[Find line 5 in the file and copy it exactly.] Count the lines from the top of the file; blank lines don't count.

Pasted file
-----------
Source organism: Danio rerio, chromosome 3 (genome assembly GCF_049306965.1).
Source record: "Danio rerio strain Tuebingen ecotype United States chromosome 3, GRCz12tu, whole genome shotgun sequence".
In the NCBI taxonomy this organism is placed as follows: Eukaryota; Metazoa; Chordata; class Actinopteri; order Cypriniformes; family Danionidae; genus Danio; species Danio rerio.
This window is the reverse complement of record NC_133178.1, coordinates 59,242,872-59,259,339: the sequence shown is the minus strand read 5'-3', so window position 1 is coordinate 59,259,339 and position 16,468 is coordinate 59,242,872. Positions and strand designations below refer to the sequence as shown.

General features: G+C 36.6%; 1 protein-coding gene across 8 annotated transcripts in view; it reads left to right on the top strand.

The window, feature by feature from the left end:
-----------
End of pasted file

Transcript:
General features: G+C 36.6%; 1 protein-coding gene across 8 annotated transcripts in view; it reads left to right on the top strand.